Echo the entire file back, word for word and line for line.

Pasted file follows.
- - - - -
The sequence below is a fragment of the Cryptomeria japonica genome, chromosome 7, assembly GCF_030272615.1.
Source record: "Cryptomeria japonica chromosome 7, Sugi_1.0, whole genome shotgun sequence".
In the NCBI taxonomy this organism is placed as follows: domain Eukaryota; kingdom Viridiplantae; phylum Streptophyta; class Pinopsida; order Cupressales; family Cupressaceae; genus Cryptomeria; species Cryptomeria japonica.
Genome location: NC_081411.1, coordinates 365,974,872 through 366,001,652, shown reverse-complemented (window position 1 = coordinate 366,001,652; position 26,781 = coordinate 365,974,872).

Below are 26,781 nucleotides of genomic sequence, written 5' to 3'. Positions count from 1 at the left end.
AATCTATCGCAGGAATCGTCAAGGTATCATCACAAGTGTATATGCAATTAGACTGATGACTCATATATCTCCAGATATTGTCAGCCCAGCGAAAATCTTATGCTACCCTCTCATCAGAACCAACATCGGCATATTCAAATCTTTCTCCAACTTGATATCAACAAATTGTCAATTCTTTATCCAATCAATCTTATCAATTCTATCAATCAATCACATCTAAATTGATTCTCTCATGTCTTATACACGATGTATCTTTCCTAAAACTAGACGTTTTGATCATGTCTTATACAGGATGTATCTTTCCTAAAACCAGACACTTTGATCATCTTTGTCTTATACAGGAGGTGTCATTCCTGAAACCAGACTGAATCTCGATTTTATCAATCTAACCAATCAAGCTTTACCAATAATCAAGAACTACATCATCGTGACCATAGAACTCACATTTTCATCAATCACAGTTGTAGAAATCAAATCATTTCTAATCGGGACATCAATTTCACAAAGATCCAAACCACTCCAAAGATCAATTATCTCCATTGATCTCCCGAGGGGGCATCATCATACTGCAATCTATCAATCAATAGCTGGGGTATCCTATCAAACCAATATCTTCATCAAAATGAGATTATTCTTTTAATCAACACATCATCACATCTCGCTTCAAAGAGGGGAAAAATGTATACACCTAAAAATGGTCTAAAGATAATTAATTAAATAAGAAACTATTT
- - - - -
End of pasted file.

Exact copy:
The sequence below is a fragment of the Cryptomeria japonica genome, chromosome 7, assembly GCF_030272615.1.
Source record: "Cryptomeria japonica chromosome 7, Sugi_1.0, whole genome shotgun sequence".
In the NCBI taxonomy this organism is placed as follows: domain Eukaryota; kingdom Viridiplantae; phylum Streptophyta; class Pinopsida; order Cupressales; family Cupressaceae; genus Cryptomeria; species Cryptomeria japonica.
Genome location: NC_081411.1, coordinates 365,974,872 through 366,001,652, shown reverse-complemented (window position 1 = coordinate 366,001,652; position 26,781 = coordinate 365,974,872).

Below are 26,781 nucleotides of genomic sequence, written 5' to 3'. Positions count from 1 at the left end.
AATCTATCGCAGGAATCGTCAAGGTATCATCACAAGTGTATATGCAATTAGACTGATGACTCATATATCTCCAGATATTGTCAGCCCAGCGAAAATCTTATGCTACCCTCTCATCAGAACCAACATCGGCATATTCAAATCTTTCTCCAACTTGATATCAACAAATTGTCAATTCTTTATCCAATCAATCTTATCAATTCTATCAATCAATCACATCTAAATTGATTCTCTCATGTCTTATACACGATGTATCTTTCCTAAAACTAGACGTTTTGATCATGTCTTATACAGGATGTATCTTTCCTAAAACCAGACACTTTGATCATCTTTGTCTTATACAGGAGGTGTCATTCCTGAAACCAGACTGAATCTCGATTTTATCAATCTAACCAATCAAGCTTTACCAATAATCAAGAACTACATCATCGTGACCATAGAACTCACATTTTCATCAATCACAGTTGTAGAAATCAAATCATTTCTAATCGGGACATCAATTTCACAAAGATCCAAACCACTCCAAAGATCAATTATCTCCATTGATCTCCCGAGGGGGCATCATCATACTGCAATCTATCAATCAATAGCTGGGGTATCCTATCAAACCAATATCTTCATCAAAATGAGATTATTCTTTTAATCAACACATCATCACATCTCGCTTCAAAGAGGGGAAAAATGTATACACCTAAAAATGGTCTAAAGATAATTAATTAAATAAGAAACTATTT